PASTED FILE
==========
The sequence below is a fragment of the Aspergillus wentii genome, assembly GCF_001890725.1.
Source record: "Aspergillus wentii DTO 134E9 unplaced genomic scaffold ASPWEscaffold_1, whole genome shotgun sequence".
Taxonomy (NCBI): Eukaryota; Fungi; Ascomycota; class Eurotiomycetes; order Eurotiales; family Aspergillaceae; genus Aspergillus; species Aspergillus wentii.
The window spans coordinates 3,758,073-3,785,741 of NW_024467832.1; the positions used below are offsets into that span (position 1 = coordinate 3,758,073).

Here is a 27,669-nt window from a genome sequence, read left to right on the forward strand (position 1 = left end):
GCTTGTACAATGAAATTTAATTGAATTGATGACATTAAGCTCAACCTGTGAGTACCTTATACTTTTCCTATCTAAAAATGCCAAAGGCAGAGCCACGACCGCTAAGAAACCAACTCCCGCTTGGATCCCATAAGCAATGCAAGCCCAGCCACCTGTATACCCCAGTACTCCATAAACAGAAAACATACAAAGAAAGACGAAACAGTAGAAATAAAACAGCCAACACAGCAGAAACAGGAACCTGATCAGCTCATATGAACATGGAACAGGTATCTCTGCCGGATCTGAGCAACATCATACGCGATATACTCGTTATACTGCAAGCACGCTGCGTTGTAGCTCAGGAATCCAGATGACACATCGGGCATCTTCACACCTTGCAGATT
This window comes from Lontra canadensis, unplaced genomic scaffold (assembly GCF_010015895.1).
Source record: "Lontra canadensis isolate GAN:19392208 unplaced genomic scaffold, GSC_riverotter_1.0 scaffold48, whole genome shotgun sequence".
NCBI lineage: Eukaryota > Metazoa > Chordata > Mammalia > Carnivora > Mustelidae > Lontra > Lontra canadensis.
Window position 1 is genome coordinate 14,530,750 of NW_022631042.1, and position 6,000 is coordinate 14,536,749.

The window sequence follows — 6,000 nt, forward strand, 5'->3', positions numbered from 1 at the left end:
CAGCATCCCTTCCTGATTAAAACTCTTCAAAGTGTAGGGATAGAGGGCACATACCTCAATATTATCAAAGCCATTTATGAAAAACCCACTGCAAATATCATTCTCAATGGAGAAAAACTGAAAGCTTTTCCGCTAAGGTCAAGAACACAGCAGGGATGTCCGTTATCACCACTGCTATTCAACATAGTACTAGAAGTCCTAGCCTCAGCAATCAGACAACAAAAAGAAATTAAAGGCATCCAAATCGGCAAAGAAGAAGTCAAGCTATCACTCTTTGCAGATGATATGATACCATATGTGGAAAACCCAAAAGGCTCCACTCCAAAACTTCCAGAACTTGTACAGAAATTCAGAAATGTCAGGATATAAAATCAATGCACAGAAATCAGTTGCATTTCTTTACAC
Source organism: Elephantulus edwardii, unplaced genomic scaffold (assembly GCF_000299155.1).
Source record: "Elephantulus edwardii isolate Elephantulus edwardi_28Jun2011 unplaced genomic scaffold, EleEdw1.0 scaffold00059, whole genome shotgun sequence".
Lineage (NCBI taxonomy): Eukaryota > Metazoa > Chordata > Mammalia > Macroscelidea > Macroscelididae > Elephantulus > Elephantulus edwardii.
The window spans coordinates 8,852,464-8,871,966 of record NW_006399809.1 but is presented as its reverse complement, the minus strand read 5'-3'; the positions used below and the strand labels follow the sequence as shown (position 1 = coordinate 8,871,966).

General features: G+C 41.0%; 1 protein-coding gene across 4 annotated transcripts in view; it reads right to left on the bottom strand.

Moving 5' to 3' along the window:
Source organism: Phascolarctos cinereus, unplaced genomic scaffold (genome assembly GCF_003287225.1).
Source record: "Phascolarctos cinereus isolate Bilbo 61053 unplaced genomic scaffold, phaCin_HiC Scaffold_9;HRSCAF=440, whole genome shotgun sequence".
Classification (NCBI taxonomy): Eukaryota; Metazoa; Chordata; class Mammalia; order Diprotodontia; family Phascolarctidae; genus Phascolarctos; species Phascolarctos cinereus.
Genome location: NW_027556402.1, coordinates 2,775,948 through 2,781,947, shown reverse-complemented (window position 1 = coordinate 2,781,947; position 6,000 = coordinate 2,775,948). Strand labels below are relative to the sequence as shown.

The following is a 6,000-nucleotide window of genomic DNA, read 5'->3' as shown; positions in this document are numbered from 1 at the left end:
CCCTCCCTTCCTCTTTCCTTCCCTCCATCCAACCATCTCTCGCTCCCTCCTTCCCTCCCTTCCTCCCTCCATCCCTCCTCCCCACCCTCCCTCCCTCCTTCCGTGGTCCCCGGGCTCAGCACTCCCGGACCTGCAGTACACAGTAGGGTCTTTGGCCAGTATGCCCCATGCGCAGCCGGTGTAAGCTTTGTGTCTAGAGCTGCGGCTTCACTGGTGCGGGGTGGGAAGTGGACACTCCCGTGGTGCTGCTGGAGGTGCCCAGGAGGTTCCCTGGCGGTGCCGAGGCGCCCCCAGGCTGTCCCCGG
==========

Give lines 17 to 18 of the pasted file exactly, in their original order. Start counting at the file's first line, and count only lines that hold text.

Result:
General features: G+C 41.0%; 1 protein-coding gene across 4 annotated transcripts in view; it reads right to left on the bottom strand.

Moving 5' to 3' along the window: